by Mahmoud Fouly
CAIRO, Jan. 6 (Xinhua) -- Egypt's controversial cabinet reshuffle that includes 10 new ministers was met by general dissatisfaction of the opposition forces, particularly the main opposition bloc dubbed "the National Salvation Front."
The opposition argues that the cabinet reshuffle does not provide any new vision to face the country's ongoing political and economic challenges, claiming that it is just meant to enhance the Muslim Brotherhood (MB)'s power in the government.
At least three out of the ten new ministers belong to President Mohamed Morsi's MB group, namely Supplies Minister Basem Kamal, Transportation Minister Hatem Abdel-Latif and Local Development Minister Mohamed Ali Bishr, increasing the total number of MB- originated ministers in the 35-minister cabinet to eight.
While it is uncertain whether or not the new Electricity Minister Ahmed Imam is a MB member, the new Finance Minister Al- Morsi al-Sayed Hegazi is known to be close to the group but not a member.
"The government is not the problem, but the lack of a specific strategy is the main problem," opposition Front member Wahid Abdel- Mageed told Xinhua, stressing that there should be a clear vision to deal with the economic and social crises, to resolve the issue of lack of security and to bridge the growing political gap.
"Political division will increase and the economic crisis will get worse if the Muslim Brotherhood and its political arm, the Freedom and Justice Party (FJP), remain stubborn and if the political leadership lacks the will and desire for consensus between all Egyptians for the common good," Abdel-Mageed added.
Further, Mohamed al-Saeed, general coordinator of Revolution Youth Union, said that rather than the reshuffle, the main problem was the government and its chief Prime Minister Hesham Qandil.
"The government's policies are wrong, and the recent cabinet reshuffle is only a plot by the Muslim Brotherhood to tighten their control of the country's joints and to dominate all ministries before the upcoming parliamentary elections," Al-Saeed said.
He noted that sacking former Interior Minister Ahmed Gamal Eddin was "a big political surprise" as security conditions started to gradually improve under his leadership.
Al-Saeed added that the ex-interior minister was neutral and fair in dealing with recent anti-government protests and therefore the MB wanted to have him sacked before the nationwide anti-Morsi protests intended on Jan. 25.
Political analysts believe that the MB was trying to dominate the short-term cabinet ahead of the upcoming parliamentary elections to guarantee their weight and strength in the Egyptian electoral street.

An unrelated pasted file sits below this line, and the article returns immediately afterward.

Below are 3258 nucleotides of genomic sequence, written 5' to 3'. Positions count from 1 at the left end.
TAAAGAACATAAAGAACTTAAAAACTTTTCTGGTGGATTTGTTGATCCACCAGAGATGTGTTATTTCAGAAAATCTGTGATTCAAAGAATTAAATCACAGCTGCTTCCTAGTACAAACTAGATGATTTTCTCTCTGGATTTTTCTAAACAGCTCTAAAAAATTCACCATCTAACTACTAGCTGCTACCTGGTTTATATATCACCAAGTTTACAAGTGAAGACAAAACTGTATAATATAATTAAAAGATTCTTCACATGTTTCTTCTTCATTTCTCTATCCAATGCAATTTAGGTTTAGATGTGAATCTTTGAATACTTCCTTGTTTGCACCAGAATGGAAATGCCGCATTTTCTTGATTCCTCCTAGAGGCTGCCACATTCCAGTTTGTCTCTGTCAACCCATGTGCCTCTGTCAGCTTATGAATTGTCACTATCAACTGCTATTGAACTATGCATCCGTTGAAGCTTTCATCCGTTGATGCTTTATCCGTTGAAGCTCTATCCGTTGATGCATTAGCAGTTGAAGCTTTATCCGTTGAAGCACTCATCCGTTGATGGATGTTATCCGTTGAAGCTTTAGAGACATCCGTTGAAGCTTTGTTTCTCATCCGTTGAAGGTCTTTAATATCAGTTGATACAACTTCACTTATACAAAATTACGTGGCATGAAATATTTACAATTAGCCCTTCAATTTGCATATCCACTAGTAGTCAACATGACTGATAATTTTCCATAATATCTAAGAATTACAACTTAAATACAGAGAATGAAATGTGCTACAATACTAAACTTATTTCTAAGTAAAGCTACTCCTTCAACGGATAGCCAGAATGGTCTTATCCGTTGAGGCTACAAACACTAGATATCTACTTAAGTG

"The Muslim Brotherhood practices explicit interference that would confuse any minister," Ammar Ali Hassan, political analyst and researcher at Al-Ahram Center for Political and Strategic Studies, told Xinhua.
"Ministers understand that the Brotherhood, having an eye on the parliamentary elections, would not allow any official to make a decision that would negatively affect their status in the street, even if it's for the common good," he noted.
Hassan, therefore, believes that the new ministers will not be able to make any difference, pointing out that "the constitutional declaration according to which the government is formed make the ministers mere secretaries for the president who only carry out his commands."
For his part, political science professor Hassan Nafaa told Xinhua that "the Muslim Brotherhood group wants to rule the country in its own way, unaware that there is a deep political crisis that needs a completely different vision."
"I do not expect the new cabinet reshuffle to contribute to resolving the ongoing crises or to change things in the country even for a little bit," Nafaa added.
On the other hand, Morsi's main supporters, particularly the MB, welcomed the reshuffle and showed optimism about the move, which is a general Islamist reaction to the decisions made by Morsi or his government.
"We wish the best for the new ministers to achieve what their predecessors failed to do," MB spokesman Mahmoud Ghuzlan told Xinhua, adding that those criticizing the reshuffle were like evaluating a student without exams.
"Nothing will make them satisfied anyway," Ghuzlan noted, referring to the opposition that described the cabinet reshuffle as "inadequate."
Meanwhile, the MB's FJP's party spokesman Ahmed Sobea hoped that the cabinet reshuffle would make "a leap" in dealing with the ongoing challenges, inviting all political parties and forces to cooperate with the government, which does not represent a certain faction or political current according to Sobea.
"We call on everyone, supporters and opponents, to cooperate with the government. We as FJP offer all our expertise, cadres and qualified members to assist the government whenever required," Sobea told Xinhua.
As usual, Egypt's opposition and Islamists are poles apart, and the recent cabinet reshuffle seems to be nothing but a new dimension in the division between supporters and opponents of Morsi and his government.